There has been an ongoing debate in deer management over the culling young white-tailed bucks based on antler characteristics ever since the first research on the subject concluded. The subject at the very heart of this debate still remains the harvest of spike antlered bucks. Though many deer managers cull bucks in an attempt to improve the antler quality of their deer herd, does it really work?
DADH: “Conflicting penned deer research findings have fueled the age-old culling controversy. Study results on captive deer have produced recommendations ranging from removing all spike-antlered (presumably genetically inferior) yearlings, to complete protection of all yearling bucks regardless of their antler traits. Those favoring selective removal of small-antlered young bucks claim such a practice will remove small-antlered genes from the herd and improve antler quality.”
Texas has lead the way in terms of antler research. Research conducted by Texas Parks and Wildlife Department suggests that breeding better-antlered white-tailed bucks improved the antler quality of bucks sired, but then researchers at Texas A&M University concluded that a doe’s “nurturing ability” was the most important factor. The latter study suggests that the genetics of individual deer are not important at all?
In an attempt to end the culling debate, researchers from Stephen F. Austin State University set out to determine if a white-tailed buck’s first set of antlers were good predictors of future antler growth. Would yearling bucks in a wild population and varying in antler quality really be significantly different as they aged? To answer this question, wild bucks were captured in South Texas and yearling bucks were permanently marked. This allowed bucks to be tracked from yearling to maturity.
What did they find? Well, at 4 1/2 years old they observed no significant difference in Boone and Crockett antler scores between marked 2, 3, 4, 5, 6, 7, and 8 point yearling bucks. Researchers found that smaller antlered yearling bucks attained a mean antler size equal in width, mass, length and number of points to those starting with larger antlers at yearling age. They were also not significantly different at 5½ years of age and older. Earlier I said that culling works, but this research suggests that removing small-antlered yearling bucks would not improve mature buck antler size. So what gives?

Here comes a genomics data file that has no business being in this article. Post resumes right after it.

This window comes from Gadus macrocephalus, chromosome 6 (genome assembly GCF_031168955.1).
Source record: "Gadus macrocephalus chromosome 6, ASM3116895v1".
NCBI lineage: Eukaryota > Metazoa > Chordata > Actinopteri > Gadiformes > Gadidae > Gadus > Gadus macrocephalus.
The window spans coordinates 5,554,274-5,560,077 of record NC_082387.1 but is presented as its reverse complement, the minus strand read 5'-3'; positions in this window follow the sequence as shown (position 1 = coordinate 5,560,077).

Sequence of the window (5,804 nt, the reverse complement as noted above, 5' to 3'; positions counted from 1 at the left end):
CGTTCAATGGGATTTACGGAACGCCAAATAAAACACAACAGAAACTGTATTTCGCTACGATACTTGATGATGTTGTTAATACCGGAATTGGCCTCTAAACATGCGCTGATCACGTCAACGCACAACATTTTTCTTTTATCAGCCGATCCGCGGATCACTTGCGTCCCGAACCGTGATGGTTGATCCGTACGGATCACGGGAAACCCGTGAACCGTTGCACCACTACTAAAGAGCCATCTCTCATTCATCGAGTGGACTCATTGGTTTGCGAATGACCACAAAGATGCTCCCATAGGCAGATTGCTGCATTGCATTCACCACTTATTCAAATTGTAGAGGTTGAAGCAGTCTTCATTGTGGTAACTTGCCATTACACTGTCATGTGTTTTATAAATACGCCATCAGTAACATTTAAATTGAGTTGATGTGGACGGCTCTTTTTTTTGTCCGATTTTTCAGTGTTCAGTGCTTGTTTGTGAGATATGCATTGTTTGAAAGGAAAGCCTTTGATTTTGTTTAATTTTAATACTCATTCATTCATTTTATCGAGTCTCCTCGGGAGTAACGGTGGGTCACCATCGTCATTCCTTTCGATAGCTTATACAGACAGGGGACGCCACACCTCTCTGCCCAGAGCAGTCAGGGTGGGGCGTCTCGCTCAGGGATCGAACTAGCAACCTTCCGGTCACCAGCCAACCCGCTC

Well, first let’s look at how the yearling bucks were grouped. In the study, yearling bucks were divided into two antler-point categories, those with three or fewer antler points and those with four or more antler points. Although their objectives were to determine if 2 and 3 point bucks were inferior to 4+ point bucks, the implications to deer managers are muddy. If one were to just read through the study it would seem meaningless to cull at all, but it’s not and here’s why.
In my opinion, instead of comparing 2 and 3 point yearling bucks with 4+ point yearling bucks, the data should be re-worked to compare 2 and 3 point yearling bucks with 7 and 8 point yearling bucks. Since most yearlings have either 2, 3, 4, 5, 6, 7, or 8 total points, I think all the mediocre yearlings (4, 5, and 6 points) bring down the average from the top-end deer (7 and 8 points). Since yearling antler points, like everything else, fall along a bell curve, I can only assume that there were many more 4, 5, and 6 point bucks in their sample than 7 and 8 point yearlings. Let’s see the data from 2 and 3 point deer versus only 7 and 8 point yearlings.
Buck Management: Culling bucks is not simply shooting every 2 and 3 point buck we see. If you are even remotely interested in improving the buck segment of a deer herd then I recommend shooting yearling bucks with 4 or fewer antler points. If you have a higher threshold for pain (especially fewer bucks in the short-term), then I suggest shooting yearling bucks with 5 or fewer antler points. This may sound insane at first, but because top-end bucks make up only 20% or less of the buck herd, the competition has to be removed! By doing this, a land owner can ensure that all future deer (bucks and does) are sired by the best bucks. If you are going to make drastic genetic changes within a population, it takes drastic action. Ranchers do not put a crappy bull, a mediocre bull, and a good bull in with their cows and hope all the calves end up being grand champions.
Buck management is not a one-size-fits-all for every ranch. Culling must occur at the yearling level as well as each age class thereafter. Bucks at each age must be compared on a relative basis to other bucks in the age class and inferior bucks should be harvested. As a property progresses in a deer management program the quality of cull, management, and trophy bucks should increase if the age, genetics, and nutrition are in place. And remember this, if genetics were not heritable why would deer breeders (whether you like them or not) consistently produce monster buck after monster buck. I think there is something to it!